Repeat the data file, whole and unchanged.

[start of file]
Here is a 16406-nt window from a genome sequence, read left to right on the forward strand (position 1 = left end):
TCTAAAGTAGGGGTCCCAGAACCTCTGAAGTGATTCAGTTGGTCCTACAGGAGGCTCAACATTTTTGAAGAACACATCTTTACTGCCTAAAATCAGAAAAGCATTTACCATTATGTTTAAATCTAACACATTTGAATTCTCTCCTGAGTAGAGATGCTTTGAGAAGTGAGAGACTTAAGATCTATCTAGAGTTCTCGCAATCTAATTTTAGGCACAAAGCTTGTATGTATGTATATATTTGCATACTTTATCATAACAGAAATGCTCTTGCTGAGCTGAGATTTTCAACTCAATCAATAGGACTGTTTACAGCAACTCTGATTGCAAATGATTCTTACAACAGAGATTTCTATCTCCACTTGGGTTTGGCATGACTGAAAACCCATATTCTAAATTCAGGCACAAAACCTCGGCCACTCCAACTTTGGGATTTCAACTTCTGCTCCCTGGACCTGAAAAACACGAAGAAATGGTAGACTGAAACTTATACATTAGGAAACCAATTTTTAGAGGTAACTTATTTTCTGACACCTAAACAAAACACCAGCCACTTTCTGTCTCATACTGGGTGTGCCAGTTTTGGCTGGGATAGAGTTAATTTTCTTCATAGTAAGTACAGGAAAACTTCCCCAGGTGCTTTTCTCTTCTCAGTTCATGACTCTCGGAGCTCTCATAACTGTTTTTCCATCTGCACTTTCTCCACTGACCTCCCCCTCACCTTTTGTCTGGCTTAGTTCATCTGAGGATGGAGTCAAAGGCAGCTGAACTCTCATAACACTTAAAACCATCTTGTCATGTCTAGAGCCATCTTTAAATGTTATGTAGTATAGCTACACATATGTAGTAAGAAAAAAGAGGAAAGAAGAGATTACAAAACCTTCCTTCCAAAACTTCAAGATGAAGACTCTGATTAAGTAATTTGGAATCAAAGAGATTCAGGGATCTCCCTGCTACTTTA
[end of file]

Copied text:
Here is a 16406-nt window from a genome sequence, read left to right on the forward strand (position 1 = left end):
TCTAAAGTAGGGGTCCCAGAACCTCTGAAGTGATTCAGTTGGTCCTACAGGAGGCTCAACATTTTTGAAGAACACATCTTTACTGCCTAAAATCAGAAAAGCATTTACCATTATGTTTAAATCTAACACATTTGAATTCTCTCCTGAGTAGAGATGCTTTGAGAAGTGAGAGACTTAAGATCTATCTAGAGTTCTCGCAATCTAATTTTAGGCACAAAGCTTGTATGTATGTATATATTTGCATACTTTATCATAACAGAAATGCTCTTGCTGAGCTGAGATTTTCAACTCAATCAATAGGACTGTTTACAGCAACTCTGATTGCAAATGATTCTTACAACAGAGATTTCTATCTCCACTTGGGTTTGGCATGACTGAAAACCCATATTCTAAATTCAGGCACAAAACCTCGGCCACTCCAACTTTGGGATTTCAACTTCTGCTCCCTGGACCTGAAAAACACGAAGAAATGGTAGACTGAAACTTATACATTAGGAAACCAATTTTTAGAGGTAACTTATTTTCTGACACCTAAACAAAACACCAGCCACTTTCTGTCTCATACTGGGTGTGCCAGTTTTGGCTGGGATAGAGTTAATTTTCTTCATAGTAAGTACAGGAAAACTTCCCCAGGTGCTTTTCTCTTCTCAGTTCATGACTCTCGGAGCTCTCATAACTGTTTTTCCATCTGCACTTTCTCCACTGACCTCCCCCTCACCTTTTGTCTGGCTTAGTTCATCTGAGGATGGAGTCAAAGGCAGCTGAACTCTCATAACACTTAAAACCATCTTGTCATGTCTAGAGCCATCTTTAAATGTTATGTAGTATAGCTACACATATGTAGTAAGAAAAAAGAGGAAAGAAGAGATTACAAAACCTTCCTTCCAAAACTTCAAGATGAAGACTCTGATTAAGTAATTTGGAATCAAAGAGATTCAGGGATCTCCCTGCTACTTTA